Extreme heat is defined as temperatures existing 10 degrees or more above the area's average high temperatures.  

    construction workers on a sunny day

    Here's a rundown of ways you can beat the heat when working summer construction: 


    Check the Heat Index

    A heat index indicates how comfortable or uncomfortable a person is likely to feel based on the humidity and air temperature combination. You must evaluate humidity levels as high humidity hinders the body's ability to evaporate sweat—one of the body's fundamental cooling mechanisms. Low humidity levels are equally important to note as they increase sweat evaporation, which is a catalyst for dehydration. 


    Acclimate to Your Environment

    A helpful tip for acclimating to the physically demanding work of construction during the summer heat is to gradually increase your workload during the first week of high temperatures.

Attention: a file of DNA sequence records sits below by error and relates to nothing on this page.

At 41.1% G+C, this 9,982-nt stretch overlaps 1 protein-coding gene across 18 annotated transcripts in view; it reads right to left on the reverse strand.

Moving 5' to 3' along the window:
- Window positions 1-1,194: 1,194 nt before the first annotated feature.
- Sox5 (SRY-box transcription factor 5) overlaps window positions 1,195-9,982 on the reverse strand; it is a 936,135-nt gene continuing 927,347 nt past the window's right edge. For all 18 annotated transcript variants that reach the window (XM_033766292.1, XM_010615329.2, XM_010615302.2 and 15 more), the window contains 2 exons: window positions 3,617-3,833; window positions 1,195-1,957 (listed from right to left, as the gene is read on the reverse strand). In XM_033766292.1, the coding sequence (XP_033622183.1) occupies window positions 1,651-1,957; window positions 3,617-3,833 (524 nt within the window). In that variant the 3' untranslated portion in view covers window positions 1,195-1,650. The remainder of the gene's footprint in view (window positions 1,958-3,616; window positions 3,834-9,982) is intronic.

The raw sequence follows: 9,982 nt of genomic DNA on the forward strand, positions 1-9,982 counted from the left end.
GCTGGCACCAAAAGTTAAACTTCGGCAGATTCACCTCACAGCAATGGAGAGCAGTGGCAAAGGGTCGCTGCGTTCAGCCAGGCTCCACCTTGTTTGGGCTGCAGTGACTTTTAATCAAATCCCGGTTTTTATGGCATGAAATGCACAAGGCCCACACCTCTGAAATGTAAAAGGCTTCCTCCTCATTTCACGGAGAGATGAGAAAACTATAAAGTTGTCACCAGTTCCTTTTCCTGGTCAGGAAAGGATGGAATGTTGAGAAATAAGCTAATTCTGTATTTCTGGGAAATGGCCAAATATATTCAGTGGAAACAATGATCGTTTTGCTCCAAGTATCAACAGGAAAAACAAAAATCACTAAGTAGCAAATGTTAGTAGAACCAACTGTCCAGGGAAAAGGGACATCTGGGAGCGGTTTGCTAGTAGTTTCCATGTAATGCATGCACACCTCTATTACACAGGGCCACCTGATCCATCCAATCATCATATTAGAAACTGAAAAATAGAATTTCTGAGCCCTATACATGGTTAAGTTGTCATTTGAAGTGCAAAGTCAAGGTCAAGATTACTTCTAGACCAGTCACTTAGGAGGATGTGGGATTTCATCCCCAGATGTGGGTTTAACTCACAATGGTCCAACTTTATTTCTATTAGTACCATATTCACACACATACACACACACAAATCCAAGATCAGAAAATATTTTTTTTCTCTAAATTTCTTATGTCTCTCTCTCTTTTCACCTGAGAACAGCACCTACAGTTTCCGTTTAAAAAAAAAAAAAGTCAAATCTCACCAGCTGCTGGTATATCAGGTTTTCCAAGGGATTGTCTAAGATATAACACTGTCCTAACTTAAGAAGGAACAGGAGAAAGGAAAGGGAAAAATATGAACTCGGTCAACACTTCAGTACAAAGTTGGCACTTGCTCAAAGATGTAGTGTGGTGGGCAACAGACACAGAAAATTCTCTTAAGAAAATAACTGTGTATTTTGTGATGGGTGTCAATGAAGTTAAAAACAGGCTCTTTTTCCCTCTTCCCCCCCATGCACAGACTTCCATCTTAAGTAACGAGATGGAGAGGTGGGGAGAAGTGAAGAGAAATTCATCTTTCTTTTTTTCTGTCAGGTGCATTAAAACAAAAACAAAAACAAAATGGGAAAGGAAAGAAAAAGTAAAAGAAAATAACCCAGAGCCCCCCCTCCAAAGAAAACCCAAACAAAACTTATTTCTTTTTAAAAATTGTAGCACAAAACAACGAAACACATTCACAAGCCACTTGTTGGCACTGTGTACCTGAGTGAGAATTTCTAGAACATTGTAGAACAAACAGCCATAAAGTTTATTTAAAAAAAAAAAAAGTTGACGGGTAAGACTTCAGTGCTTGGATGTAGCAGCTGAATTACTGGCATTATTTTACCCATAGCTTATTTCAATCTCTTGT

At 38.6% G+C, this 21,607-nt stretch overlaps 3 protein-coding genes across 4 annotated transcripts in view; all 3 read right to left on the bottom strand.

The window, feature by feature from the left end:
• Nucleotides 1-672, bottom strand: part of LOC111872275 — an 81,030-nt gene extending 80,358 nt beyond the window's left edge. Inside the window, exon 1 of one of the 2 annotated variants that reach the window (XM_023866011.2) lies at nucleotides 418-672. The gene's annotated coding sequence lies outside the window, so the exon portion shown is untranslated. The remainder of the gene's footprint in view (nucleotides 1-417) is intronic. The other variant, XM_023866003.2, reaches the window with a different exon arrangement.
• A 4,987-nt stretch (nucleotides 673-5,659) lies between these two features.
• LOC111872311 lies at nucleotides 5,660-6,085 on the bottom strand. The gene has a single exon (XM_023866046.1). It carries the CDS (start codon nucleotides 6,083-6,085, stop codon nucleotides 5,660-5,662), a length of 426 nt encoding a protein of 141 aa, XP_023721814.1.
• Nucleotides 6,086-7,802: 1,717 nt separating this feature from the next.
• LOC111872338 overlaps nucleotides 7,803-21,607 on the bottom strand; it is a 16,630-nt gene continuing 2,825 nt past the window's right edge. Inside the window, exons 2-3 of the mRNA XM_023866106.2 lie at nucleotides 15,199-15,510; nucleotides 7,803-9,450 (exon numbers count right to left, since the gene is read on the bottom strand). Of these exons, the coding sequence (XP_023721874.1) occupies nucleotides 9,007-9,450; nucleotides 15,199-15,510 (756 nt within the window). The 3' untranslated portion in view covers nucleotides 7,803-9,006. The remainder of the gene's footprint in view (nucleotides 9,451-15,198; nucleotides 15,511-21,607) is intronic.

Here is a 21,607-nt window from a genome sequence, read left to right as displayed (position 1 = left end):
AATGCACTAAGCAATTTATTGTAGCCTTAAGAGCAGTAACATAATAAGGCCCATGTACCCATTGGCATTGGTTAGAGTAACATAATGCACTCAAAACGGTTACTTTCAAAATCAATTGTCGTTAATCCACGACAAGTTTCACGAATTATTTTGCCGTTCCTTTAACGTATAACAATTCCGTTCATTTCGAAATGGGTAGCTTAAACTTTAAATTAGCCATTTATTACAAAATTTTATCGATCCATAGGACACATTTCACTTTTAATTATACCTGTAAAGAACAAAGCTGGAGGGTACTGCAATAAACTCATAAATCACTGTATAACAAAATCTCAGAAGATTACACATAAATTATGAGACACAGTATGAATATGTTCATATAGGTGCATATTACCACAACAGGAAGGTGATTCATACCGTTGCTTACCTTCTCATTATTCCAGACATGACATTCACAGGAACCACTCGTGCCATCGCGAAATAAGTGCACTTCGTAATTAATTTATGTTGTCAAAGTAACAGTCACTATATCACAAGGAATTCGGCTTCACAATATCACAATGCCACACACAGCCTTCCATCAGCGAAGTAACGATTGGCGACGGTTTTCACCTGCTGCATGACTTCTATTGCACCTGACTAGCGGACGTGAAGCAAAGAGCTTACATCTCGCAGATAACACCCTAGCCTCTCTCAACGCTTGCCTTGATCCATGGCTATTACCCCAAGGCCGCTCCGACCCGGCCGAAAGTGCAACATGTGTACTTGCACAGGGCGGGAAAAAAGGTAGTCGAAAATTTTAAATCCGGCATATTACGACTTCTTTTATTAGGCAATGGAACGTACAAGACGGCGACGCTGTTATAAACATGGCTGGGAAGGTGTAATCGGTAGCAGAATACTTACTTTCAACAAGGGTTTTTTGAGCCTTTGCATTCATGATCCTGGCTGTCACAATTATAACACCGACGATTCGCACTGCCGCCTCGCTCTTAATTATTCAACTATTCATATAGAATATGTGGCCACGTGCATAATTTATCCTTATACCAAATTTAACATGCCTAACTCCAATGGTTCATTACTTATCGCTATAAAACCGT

The way you dress will have a significant impact on how easily you'll acclimate to summer construction work. 

    While you may not have complete control over the way you dress on a worksite with clothes such as long pants being the norm, you can:


    • Wear light-colored and loose-fitting clothing
    • Dress in moisture-wicking and breathable materials
    • Avoid heavy clothing
    • Wear sun hats
    • Apply sunscreen before working

      The best types of sunscreens to wear when working outdoors are waterproof or sweat-proof so that you can count on continual protection throughout the day. Look for sun hats that contain wide brims for extra protection against beaming sun rays. 


      Eat the Right Type of Foods 

      While you consider strategies to overcome working construction in the summer heat, don't overlook the importance of types of food you eat before and during your workday. 

      Try not to eat too much before you work as heat can trigger nausea from overeating. Vomiting as a result of nausea will cause your body to become dehydrated faster. Instead, try opting for smaller, more frequent meals and snacks.